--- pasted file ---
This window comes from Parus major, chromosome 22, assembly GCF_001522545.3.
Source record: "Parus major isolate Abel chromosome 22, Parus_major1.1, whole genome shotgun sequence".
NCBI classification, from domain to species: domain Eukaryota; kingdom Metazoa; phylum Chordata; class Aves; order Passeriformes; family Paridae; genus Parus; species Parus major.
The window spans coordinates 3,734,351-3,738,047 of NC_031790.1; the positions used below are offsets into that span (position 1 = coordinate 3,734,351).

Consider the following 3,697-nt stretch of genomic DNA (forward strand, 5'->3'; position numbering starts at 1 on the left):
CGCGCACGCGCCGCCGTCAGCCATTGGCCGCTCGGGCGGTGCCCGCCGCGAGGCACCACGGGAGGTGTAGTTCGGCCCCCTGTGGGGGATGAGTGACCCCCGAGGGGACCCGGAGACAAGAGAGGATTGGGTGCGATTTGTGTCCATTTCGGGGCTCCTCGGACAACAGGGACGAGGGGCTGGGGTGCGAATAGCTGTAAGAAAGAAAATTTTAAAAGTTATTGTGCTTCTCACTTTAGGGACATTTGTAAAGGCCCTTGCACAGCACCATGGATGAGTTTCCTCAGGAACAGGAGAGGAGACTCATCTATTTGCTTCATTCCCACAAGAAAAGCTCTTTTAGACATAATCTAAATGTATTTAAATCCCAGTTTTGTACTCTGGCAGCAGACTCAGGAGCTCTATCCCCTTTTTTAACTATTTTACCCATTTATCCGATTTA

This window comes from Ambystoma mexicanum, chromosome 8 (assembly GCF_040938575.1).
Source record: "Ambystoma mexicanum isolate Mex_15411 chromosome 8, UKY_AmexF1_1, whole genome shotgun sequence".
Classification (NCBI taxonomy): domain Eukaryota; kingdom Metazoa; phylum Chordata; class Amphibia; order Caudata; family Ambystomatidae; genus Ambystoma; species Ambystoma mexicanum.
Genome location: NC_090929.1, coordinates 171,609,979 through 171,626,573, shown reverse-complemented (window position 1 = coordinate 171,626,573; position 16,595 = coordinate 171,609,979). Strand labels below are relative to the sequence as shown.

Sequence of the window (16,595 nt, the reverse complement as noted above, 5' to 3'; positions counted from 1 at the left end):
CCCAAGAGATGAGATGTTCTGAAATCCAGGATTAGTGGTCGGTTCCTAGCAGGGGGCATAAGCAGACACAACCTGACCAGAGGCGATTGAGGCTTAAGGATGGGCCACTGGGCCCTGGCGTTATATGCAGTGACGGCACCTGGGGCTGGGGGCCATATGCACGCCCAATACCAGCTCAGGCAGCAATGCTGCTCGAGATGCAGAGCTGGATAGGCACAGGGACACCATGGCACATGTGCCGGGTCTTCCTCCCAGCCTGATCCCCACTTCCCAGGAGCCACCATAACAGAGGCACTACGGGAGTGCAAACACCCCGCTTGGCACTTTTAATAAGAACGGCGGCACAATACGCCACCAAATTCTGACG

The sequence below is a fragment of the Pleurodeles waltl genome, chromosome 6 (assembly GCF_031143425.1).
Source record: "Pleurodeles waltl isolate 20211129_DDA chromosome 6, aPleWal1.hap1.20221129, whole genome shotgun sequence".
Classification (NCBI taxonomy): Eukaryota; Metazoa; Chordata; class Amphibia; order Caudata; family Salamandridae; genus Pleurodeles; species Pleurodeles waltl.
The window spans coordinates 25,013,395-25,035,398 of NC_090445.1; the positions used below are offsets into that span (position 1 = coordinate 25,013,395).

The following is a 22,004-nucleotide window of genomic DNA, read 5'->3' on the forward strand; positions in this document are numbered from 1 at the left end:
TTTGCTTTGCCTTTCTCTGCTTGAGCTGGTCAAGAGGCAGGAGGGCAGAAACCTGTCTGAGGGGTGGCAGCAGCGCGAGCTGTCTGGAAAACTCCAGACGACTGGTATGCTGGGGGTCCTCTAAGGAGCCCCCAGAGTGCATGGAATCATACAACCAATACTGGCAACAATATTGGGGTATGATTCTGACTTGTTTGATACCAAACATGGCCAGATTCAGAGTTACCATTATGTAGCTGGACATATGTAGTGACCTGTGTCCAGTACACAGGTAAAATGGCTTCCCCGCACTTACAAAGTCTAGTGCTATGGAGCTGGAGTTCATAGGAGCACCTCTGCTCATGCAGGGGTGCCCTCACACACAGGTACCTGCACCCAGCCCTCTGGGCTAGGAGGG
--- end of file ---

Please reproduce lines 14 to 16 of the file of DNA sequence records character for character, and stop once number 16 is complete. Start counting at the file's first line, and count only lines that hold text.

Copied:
Source record: "Pleurodeles waltl isolate 20211129_DDA chromosome 6, aPleWal1.hap1.20221129, whole genome shotgun sequence".
Classification (NCBI taxonomy): Eukaryota; Metazoa; Chordata; class Amphibia; order Caudata; family Salamandridae; genus Pleurodeles; species Pleurodeles waltl.
The window spans coordinates 25,013,395-25,035,398 of NC_090445.1; the positions used below are offsets into that span (position 1 = coordinate 25,013,395).